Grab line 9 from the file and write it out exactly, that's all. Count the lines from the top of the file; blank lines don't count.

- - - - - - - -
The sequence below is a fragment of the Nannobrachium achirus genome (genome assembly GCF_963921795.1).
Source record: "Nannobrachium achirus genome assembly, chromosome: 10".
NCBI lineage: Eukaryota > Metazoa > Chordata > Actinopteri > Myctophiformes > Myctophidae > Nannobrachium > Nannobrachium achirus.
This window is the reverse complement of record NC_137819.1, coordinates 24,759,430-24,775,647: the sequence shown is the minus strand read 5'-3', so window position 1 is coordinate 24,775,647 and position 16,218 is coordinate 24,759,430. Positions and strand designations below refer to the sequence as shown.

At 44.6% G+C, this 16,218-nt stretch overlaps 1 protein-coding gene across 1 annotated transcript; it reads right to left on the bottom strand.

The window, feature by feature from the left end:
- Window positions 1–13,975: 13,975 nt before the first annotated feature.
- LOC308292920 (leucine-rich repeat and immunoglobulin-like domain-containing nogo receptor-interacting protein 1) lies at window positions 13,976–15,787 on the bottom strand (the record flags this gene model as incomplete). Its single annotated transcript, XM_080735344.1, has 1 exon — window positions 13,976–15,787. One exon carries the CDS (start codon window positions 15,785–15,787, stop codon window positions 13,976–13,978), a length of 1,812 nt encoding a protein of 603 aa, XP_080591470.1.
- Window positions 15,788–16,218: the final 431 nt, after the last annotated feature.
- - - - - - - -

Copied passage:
- Window positions 15,788–16,218: the final 431 nt, after the last annotated feature.